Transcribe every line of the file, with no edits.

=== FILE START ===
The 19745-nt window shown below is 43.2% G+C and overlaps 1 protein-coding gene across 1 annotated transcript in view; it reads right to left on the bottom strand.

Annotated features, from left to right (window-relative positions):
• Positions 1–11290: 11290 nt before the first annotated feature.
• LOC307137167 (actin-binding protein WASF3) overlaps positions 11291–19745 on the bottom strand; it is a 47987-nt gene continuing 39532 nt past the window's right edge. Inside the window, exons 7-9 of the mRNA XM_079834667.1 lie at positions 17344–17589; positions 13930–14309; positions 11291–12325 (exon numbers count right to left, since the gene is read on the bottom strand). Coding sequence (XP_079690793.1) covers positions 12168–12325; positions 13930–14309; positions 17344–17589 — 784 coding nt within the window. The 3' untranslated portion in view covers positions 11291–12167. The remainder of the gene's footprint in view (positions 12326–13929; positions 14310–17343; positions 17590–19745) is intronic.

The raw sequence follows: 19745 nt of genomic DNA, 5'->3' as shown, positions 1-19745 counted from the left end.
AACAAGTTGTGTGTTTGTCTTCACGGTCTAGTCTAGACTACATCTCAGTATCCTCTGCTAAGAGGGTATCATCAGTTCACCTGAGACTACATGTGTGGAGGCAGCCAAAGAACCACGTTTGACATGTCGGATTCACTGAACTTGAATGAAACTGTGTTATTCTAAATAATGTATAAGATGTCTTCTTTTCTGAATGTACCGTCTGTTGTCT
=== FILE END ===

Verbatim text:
The 19745-nt window shown below is 43.2% G+C and overlaps 1 protein-coding gene across 1 annotated transcript in view; it reads right to left on the bottom strand.

Annotated features, from left to right (window-relative positions):
• Positions 1–11290: 11290 nt before the first annotated feature.
• LOC307137167 (actin-binding protein WASF3) overlaps positions 11291–19745 on the bottom strand; it is a 47987-nt gene continuing 39532 nt past the window's right edge. Inside the window, exons 7-9 of the mRNA XM_079834667.1 lie at positions 17344–17589; positions 13930–14309; positions 11291–12325 (exon numbers count right to left, since the gene is read on the bottom strand). Coding sequence (XP_079690793.1) covers positions 12168–12325; positions 13930–14309; positions 17344–17589 — 784 coding nt within the window. The 3' untranslated portion in view covers positions 11291–12167. The remainder of the gene's footprint in view (positions 12326–13929; positions 14310–17343; positions 17590–19745) is intronic.

The raw sequence follows: 19745 nt of genomic DNA, 5'->3' as shown, positions 1-19745 counted from the left end.
AACAAGTTGTGTGTTTGTCTTCACGGTCTAGTCTAGACTACATCTCAGTATCCTCTGCTAAGAGGGTATCATCAGTTCACCTGAGACTACATGTGTGGAGGCAGCCAAAGAACCACGTTTGACATGTCGGATTCACTGAACTTGAATGAAACTGTGTTATTCTAAATAATGTATAAGATGTCTTCTTTTCTGAATGTACCGTCTGTTGTCT